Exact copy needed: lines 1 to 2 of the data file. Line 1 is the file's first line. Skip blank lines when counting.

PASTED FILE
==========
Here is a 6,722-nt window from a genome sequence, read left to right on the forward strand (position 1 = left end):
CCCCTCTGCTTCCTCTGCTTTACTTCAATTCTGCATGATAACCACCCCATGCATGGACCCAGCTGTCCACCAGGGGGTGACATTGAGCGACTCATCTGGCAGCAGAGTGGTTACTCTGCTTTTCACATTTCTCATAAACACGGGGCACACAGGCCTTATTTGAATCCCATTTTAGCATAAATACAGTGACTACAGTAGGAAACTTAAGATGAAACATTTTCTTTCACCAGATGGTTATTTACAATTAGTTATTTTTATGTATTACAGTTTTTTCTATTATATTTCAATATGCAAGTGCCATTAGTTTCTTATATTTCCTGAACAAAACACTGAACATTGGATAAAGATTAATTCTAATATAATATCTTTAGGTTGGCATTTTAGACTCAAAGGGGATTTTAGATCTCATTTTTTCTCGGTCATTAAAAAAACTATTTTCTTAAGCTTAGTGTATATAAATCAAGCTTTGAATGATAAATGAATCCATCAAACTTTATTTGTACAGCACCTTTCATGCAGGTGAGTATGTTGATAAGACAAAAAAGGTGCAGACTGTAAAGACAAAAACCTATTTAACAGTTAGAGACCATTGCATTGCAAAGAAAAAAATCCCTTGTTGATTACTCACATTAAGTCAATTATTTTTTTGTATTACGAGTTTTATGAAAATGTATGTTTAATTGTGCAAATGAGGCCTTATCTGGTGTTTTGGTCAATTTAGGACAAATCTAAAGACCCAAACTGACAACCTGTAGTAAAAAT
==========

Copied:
Here is a 6,722-nt window from a genome sequence, read left to right on the forward strand (position 1 = left end):
CCCCTCTGCTTCCTCTGCTTTACTTCAATTCTGCATGATAACCACCCCATGCATGGACCCAGCTGTCCACCAGGGGGTGACATTGAGCGACTCATCTGGCAGCAGAGTGGTTACTCTGCTTTTCACATTTCTCATAAACACGGGGCACACAGGCCTTATTTGAATCCCATTTTAGCATAAATACAGTGACTACAGTAGGAAACTTAAGATGAAACATTTTCTTTCACCAGATGGTTATTTACAATTAGTTATTTTTATGTATTACAGTTTTTTCTATTATATTTCAATATGCAAGTGCCATTAGTTTCTTATATTTCCTGAACAAAACACTGAACATTGGATAAAGATTAATTCTAATATAATATCTTTAGGTTGGCATTTTAGACTCAAAGGGGATTTTAGATCTCATTTTTTCTCGGTCATTAAAAAAACTATTTTCTTAAGCTTAGTGTATATAAATCAAGCTTTGAATGATAAATGAATCCATCAAACTTTATTTGTACAGCACCTTTCATGCAGGTGAGTATGTTGATAAGACAAAAAAGGTGCAGACTGTAAAGACAAAAACCTATTTAACAGTTAGAGACCATTGCATTGCAAAGAAAAAAATCCCTTGTTGATTACTCACATTAAGTCAATTATTTTTTTGTATTACGAGTTTTATGAAAATGTATGTTTAATTGTGCAAATGAGGCCTTATCTGGTGTTTTGGTCAATTTAGGACAAATCTAAAGACCCAAACTGACAACCTGTAGTAAAAAT